T2 Trainspotting charts era-defining anti-heroes 20 years on

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[January 23, 2017]  EDINBURGH (Reuters) - Fans and stars braved freezing Scottish weather to flock to the premiere of T2 Trainspotting on Sunday, the sequel to the era-defining story of Edinburgh drug addicts Renton, Spud, Sick Boy and thug Begbie two decades on.

The original Trainspotting tracked the sordid and tragi-comic side of Scottish street life via the friends' drug-addled criminal activity set to a pulsating soundtrack. The 1996 film won huge critical acclaim and gave voice to a largely unknown section of British society.

Like the first film, T2 Trainspotting contains elements of shameless fun, heart-racing sequences and excruciating moments. But it is essentially about the nature of friendship, getting older and the far-reaching consequences of a risky youth.

Trainspotting won a cult following and propelled the careers of all its cast, headed by Ewan McGregor and Robert Carlyle. It also launched novelist Irvine Welsh and director Danny Boyle who went on to win a clutch of Oscars for "Slumdog Millionaire" and directed Britain's Olympics opening ceremony.

"(The script) was clever and personal and emotional and we were thrilled to get to play these people again. There's something about them that we feel that we know them, that they are friends of ours," McGregor, who plays anti-hero Renton, told Reuters.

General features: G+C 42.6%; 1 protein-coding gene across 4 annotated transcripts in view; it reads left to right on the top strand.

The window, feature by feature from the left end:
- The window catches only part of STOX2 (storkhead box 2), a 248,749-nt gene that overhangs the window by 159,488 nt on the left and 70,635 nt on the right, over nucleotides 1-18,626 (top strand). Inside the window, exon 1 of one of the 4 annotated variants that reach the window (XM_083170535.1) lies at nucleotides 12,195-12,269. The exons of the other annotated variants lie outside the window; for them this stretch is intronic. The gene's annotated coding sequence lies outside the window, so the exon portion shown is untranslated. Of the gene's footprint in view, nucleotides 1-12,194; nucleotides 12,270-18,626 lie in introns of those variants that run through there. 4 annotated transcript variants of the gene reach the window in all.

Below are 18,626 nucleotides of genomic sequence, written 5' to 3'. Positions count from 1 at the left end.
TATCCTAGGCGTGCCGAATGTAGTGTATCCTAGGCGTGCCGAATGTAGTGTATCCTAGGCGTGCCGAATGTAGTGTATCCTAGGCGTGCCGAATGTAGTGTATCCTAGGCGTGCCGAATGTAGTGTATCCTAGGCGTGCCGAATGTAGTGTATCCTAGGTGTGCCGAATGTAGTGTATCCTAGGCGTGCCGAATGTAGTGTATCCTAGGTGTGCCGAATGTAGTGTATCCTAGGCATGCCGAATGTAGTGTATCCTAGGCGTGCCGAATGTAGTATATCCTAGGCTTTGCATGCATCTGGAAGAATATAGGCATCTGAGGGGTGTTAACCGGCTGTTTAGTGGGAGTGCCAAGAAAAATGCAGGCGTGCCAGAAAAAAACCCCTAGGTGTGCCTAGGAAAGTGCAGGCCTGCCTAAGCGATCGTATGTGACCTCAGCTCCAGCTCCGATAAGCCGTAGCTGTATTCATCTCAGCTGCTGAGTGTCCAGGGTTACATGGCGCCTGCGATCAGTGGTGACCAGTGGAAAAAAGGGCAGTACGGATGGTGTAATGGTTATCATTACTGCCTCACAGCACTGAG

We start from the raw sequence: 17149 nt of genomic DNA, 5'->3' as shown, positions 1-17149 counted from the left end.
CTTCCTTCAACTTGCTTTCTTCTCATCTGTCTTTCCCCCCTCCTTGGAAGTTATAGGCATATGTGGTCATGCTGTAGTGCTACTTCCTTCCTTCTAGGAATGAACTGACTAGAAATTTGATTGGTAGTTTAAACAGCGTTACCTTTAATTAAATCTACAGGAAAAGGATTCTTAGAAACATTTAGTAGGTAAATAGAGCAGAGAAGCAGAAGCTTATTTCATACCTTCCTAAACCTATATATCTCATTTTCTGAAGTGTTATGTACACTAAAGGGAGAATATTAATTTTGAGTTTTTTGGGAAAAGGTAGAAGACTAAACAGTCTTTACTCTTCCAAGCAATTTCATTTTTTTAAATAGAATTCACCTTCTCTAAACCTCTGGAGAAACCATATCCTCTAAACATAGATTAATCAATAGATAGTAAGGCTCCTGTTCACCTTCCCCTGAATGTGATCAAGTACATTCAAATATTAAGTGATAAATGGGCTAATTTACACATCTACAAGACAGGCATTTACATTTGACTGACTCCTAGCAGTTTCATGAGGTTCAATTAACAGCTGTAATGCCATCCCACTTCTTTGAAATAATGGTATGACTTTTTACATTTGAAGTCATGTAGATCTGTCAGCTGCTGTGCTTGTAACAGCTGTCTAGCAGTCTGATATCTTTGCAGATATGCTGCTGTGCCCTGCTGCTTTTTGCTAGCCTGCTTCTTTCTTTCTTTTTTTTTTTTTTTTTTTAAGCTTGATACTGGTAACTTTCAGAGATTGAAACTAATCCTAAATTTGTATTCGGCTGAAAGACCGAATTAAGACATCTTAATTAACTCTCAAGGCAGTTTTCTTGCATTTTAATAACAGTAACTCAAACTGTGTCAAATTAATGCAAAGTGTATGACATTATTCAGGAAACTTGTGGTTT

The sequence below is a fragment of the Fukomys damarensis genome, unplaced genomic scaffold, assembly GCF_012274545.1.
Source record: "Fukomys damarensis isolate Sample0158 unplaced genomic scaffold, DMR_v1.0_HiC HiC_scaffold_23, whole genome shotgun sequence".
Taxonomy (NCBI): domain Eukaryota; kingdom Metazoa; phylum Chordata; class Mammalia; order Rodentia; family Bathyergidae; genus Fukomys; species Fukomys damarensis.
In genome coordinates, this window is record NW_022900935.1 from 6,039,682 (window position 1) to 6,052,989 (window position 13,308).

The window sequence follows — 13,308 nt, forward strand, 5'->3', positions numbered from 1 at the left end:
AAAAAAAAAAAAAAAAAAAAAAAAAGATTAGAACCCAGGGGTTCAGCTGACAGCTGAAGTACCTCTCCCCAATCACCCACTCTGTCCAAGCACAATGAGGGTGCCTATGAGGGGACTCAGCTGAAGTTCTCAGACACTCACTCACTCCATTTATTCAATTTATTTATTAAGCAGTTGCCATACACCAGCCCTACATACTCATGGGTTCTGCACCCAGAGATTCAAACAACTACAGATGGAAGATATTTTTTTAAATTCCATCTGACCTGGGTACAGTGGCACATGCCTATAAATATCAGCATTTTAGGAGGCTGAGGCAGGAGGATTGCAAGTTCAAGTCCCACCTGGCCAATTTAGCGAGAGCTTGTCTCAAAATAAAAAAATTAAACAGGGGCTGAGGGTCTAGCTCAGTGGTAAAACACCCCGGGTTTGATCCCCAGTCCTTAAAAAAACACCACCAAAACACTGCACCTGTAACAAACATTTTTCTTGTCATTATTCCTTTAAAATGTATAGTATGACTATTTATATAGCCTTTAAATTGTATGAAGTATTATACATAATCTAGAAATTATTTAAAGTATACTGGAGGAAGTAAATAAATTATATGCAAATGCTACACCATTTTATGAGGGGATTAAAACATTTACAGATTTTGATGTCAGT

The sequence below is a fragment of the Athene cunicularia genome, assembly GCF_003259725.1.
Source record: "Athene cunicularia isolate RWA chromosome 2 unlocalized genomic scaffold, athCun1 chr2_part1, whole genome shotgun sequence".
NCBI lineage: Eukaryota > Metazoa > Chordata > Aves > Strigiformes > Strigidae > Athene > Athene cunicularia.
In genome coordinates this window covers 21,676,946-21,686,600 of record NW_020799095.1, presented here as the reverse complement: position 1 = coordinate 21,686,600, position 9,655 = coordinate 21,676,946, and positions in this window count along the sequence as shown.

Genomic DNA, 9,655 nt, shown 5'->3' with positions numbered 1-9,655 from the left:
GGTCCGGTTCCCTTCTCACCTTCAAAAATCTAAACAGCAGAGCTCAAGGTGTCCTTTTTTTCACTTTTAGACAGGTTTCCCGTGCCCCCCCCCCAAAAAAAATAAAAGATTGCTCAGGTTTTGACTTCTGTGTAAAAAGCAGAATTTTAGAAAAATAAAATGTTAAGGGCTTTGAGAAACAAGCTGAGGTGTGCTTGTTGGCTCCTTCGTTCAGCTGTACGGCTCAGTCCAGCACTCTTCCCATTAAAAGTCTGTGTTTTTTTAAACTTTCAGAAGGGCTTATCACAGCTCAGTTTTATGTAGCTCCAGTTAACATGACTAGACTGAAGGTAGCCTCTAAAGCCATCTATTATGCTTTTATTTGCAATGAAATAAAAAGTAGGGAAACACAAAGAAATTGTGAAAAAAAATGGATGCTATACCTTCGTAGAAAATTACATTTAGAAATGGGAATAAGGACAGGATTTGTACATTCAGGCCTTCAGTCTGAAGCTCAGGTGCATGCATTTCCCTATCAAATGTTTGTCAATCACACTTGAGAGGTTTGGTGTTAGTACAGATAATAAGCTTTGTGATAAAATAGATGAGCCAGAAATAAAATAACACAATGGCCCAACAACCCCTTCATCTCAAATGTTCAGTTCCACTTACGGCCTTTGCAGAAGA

Welsh, who wrote Trainspotting and Porno, the sequel novel on which the new film is loosely based, told Reuters he preferred the second film to the first.

"The first one is a big energy rush and ... it showed people a world that many people didn't know existed at the time," he said.

"This one is much more layered, it's much deeper. It still has that visceral kind of energy but it kind of unravels."

A 19-year-old fan, Emma from Glasgow, waiting to see a glimpse of the stars under the sleet, said she expected the second film would be a hit with young people too.

"It will mean even more (than the first film) because it will be of our time," she said.

(Reporting by Elisabeth O'Leary and Sarah Mills; editing by Andrew Roche)

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